Best Volunteer Reviews 2017

Volunteer Name: Derek Anderson    
Project Location: La Ceiba, Honduras
Volunteered at: Clinic and Hospital

1.-How was the local ABV Coordinator and the support provided in-country?
The local ABV Coordinator was very good. It took a little bit of time for me to realize that Rafael was the person making everything tick and work correctly. Once I learned to go with the flow of things I had a great time. The support I was provided in-country was more than what I had expected going into the program. I really liked the fact that we were transported to and from the hospital and clinic.

2- What was the most surprising thing you experienced?
At the program: I was surprised at all of the things that we were able to see. We had much greater access to patients and areas of the hospital than I had anticipated. That being said it was a very pleasant surprise and I am glad we were given that opportunity.
At the accommodation: The most surprising thing I experienced was that the showers did not have hot water. This turned out to be great as there was never a time where I wished I had hot water.
About the country: It was crazy to me how everyone drives here. The best way to describe the experience is organized chaos. There are no rules on the road except that you don´t hit people with your car. Also the taxis always honk at you which became a little annoying towards the end of the trip.

3- What was most difficult to experience?
At the program: Just seeing how many people need help here and that they do not have the money nor the facilities to properly help them.
At the accommodation: Originally it was the food since I am a picky-eater but as the time went on I learned to like almost all of the Honduran food we were served.
The country: Coming from the Northern United States it would have to be the hot weather which took some time to get used to.

4- Any tips for future volunteers…
Clothing: Just dress for the weather. Bring shorts and plenty of sunscreen. Also I would recommend bringing at least three pairs of scrubs.
Donations: Bring gauze if you can and medical gloves as they are lacking these.
Weather: Try to be upbeat about the weather. You know it will be warm/hot but do your best to deal with it without complaining.

4.1-Other things volunteers should know:
a.- Having an open mind is the most important thing if you want to have a good experience here.
b.- If you are going to travel at night by walking I would advise traveling in a group no smaller than 4 people. Or ask the coordinator to get a cab or he can take a group somewhere.
c.- If you don´t speak Spanish at least attempt to learn some of the language. This is very important for interacting with the local people. Some doctors and nurses know English however so you can get by without knowing Spanish it is just difficult.
d.- Have fun! Do stuff with the other volunteers on the weekend and possibly on weeknights. This makes the experience way better.

5- Personal Paragraph (ABV Program Testimonial), don’t leave blank:
I would describe my time here as a success. I learned more than I thought I would about the people, city, country, and medical field. You are allowed to do way more things than I expected to be able to do or help do. The hospitals and clinics are very understaffed so there is almost always something that they need help with.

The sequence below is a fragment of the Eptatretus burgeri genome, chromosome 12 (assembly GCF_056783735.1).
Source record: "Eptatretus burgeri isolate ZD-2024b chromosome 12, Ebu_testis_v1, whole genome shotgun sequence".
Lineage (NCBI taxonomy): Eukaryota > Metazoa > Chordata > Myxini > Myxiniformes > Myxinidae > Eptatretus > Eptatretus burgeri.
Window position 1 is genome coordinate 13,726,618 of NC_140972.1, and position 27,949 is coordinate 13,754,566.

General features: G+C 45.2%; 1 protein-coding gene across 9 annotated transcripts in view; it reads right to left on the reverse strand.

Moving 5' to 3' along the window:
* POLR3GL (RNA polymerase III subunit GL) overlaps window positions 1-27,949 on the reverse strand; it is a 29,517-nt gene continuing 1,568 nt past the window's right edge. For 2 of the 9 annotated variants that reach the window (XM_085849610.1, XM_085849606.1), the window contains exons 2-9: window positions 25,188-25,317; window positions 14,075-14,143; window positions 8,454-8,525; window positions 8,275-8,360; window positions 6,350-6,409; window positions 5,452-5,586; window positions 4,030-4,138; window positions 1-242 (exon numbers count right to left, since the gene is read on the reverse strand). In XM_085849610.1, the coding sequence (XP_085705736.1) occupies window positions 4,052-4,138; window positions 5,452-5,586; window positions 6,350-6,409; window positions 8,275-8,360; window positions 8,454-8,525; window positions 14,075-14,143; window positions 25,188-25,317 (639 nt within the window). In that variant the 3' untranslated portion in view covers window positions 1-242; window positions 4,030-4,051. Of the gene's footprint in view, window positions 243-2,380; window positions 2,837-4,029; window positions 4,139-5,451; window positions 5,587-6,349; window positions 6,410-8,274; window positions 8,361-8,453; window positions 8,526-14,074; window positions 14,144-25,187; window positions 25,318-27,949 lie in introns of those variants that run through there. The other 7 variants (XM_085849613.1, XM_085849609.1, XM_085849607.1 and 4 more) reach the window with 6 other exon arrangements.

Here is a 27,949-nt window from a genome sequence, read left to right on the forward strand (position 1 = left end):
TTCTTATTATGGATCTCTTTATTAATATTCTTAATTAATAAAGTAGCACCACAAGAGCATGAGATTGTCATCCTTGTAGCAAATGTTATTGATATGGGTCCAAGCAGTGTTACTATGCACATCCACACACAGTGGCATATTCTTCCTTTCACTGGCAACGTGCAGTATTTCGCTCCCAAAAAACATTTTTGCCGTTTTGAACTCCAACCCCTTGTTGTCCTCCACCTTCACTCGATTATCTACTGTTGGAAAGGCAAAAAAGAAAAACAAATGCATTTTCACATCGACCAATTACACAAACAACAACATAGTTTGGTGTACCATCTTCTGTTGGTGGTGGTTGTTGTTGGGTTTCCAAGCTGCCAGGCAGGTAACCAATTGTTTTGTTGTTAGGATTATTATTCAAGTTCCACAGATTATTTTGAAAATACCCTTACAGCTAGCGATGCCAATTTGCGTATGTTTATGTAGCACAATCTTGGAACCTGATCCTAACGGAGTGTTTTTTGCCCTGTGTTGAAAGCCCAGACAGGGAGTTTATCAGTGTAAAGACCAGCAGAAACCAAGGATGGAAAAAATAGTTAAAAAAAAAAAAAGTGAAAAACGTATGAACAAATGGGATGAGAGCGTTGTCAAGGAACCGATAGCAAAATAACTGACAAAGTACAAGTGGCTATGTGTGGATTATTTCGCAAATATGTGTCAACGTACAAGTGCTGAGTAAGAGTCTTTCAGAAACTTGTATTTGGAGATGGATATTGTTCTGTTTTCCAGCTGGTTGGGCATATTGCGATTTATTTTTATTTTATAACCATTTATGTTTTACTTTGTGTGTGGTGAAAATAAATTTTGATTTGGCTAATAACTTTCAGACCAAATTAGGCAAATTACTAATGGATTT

6- How would you describe your accommodation, meals and security:
I really really enjoyed my accommodation and had a great time there. The meals and food from Honduras were awesome. I think the security was pretty good also and I never felt unsafe.

7- What was your favorite memory of this trip?
Program: Working in maternity and getting to hold little babies when the mothers were having stuff done to them such as height, weight, blood pressure, and vaccines.
Country: Going up to Pico Bonito and hiking up to the base of a waterfall and it was really awesome.

8.- How was the ABV USA support prior traveling?
Communication (Phone/emails/Online chat): The communication was plenty good.
Website Information: The website had enough information about the trip.

9.- Are you willing to speak to other potential ABV volunteers?

10.- Can you tell us how did you find or know about A Broader View?
I found out about it through a friend of mine.

Money Matters

A Broader View Volunteers work tirelessly year round to support our volunteers, and also to serve the local communities where ABV projects are based. As a tax-exempt 501 c(3) organization A Broader View receive 100% of our funding from volunteer contributions. Through your program fee contribution our non-profit charity organization can operate beneficial humanitarian aid programs which are successful and continuous supported year round.

Local, professional full-time coordinators, placement logistics, airport pick up and departure transportation, arrival orientation, food & local accommodations, are a major part of providing a safe, meaningful volunteer experience. When you join A Broader View, you will receive pre-trip visa and vaccination support, assistance with flights, fundraising planning, through our interactive online volunteer portal. Our local partners not only benefit from volunteers valuable contributions at the project, they benefit financially with year-round monetary support from A Broader View. In the last decade A Broader View has donated over 3.5 million dollars in international aid.

By joining A Broader View you are not only helping to make a difference during your own trip, your impact will last even after you go home.

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